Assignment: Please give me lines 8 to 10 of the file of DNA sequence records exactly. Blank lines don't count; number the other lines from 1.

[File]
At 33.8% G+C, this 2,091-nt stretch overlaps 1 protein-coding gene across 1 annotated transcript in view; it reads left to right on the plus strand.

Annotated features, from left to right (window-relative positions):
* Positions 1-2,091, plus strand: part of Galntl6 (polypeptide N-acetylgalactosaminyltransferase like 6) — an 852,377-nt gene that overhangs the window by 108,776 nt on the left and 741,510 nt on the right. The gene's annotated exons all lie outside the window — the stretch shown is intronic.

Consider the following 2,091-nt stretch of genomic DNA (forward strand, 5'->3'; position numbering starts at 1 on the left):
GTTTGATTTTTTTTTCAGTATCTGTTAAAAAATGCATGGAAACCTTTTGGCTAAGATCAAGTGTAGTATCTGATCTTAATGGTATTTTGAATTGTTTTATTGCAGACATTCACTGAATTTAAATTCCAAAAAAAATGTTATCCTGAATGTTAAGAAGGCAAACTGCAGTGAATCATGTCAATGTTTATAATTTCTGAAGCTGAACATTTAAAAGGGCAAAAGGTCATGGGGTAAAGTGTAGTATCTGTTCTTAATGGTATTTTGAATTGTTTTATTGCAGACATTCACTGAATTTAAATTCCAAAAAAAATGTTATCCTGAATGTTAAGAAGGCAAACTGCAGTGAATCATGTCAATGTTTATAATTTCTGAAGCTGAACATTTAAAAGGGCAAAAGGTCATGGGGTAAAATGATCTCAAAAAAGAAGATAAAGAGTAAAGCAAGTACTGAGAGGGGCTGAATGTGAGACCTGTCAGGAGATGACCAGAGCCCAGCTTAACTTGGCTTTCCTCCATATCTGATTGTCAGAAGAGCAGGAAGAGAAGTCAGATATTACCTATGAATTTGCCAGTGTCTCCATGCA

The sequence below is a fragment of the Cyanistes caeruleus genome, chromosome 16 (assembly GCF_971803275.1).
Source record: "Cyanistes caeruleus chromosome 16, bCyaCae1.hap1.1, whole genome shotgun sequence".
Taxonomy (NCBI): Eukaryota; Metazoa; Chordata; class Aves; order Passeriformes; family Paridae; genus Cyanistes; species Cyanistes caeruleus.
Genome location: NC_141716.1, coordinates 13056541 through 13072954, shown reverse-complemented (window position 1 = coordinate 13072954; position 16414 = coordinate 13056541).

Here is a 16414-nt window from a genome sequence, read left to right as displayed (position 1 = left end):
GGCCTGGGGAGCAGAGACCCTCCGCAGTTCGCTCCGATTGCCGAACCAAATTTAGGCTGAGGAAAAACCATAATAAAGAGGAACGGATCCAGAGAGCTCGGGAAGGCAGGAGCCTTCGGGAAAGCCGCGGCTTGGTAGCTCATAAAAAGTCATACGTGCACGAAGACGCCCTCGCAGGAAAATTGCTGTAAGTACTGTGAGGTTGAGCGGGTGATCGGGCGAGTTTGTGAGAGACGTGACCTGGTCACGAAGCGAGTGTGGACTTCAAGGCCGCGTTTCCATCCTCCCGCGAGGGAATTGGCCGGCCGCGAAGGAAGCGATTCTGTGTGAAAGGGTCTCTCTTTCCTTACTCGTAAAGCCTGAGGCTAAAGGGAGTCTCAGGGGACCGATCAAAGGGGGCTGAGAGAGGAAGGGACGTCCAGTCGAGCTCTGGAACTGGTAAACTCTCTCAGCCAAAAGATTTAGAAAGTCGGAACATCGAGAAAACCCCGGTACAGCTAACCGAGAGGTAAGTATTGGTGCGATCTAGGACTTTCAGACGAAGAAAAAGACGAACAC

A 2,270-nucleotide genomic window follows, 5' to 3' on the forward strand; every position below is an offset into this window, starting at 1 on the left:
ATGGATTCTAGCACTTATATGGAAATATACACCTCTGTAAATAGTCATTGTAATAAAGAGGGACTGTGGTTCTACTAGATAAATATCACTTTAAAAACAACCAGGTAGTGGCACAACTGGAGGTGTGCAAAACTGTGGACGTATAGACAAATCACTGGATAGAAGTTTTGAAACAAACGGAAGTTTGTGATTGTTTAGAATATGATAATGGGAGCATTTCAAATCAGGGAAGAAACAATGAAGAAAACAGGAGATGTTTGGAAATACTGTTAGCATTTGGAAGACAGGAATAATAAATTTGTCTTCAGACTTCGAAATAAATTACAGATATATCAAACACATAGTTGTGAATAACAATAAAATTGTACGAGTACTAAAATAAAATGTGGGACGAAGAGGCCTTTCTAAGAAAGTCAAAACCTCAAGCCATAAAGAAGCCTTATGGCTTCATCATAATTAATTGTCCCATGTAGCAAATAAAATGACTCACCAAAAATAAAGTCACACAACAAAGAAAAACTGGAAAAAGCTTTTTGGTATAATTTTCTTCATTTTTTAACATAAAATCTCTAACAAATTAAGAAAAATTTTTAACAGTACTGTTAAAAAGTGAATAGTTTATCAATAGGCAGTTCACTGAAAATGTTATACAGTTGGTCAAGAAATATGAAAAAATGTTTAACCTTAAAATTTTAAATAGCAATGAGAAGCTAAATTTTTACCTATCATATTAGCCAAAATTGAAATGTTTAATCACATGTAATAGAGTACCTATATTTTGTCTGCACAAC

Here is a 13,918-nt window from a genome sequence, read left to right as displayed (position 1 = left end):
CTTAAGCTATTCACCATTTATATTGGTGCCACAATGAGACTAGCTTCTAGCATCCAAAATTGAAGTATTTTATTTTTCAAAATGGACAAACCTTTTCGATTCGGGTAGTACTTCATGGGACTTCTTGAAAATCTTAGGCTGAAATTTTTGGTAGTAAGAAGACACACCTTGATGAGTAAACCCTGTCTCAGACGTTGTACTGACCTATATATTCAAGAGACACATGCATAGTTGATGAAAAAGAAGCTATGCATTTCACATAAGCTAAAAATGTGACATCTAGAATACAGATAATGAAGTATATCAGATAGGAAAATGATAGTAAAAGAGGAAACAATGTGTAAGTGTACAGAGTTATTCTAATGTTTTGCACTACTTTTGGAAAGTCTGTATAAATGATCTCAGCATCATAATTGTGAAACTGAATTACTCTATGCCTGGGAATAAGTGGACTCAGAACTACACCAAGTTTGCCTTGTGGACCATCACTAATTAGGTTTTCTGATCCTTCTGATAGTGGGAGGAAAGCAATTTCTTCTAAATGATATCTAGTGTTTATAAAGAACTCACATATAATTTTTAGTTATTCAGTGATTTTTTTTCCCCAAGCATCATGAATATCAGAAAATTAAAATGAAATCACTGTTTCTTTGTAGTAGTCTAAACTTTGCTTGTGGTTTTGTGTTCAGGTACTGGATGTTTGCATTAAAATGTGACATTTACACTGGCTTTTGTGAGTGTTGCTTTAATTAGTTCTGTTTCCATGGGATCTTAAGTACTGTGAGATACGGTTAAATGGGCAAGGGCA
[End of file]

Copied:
Taxonomy (NCBI): Eukaryota; Metazoa; Chordata; class Aves; order Passeriformes; family Paridae; genus Cyanistes; species Cyanistes caeruleus.
Genome location: NC_141716.1, coordinates 13056541 through 13072954, shown reverse-complemented (window position 1 = coordinate 13072954; position 16414 = coordinate 13056541).

Here is a 16414-nt window from a genome sequence, read left to right as displayed (position 1 = left end):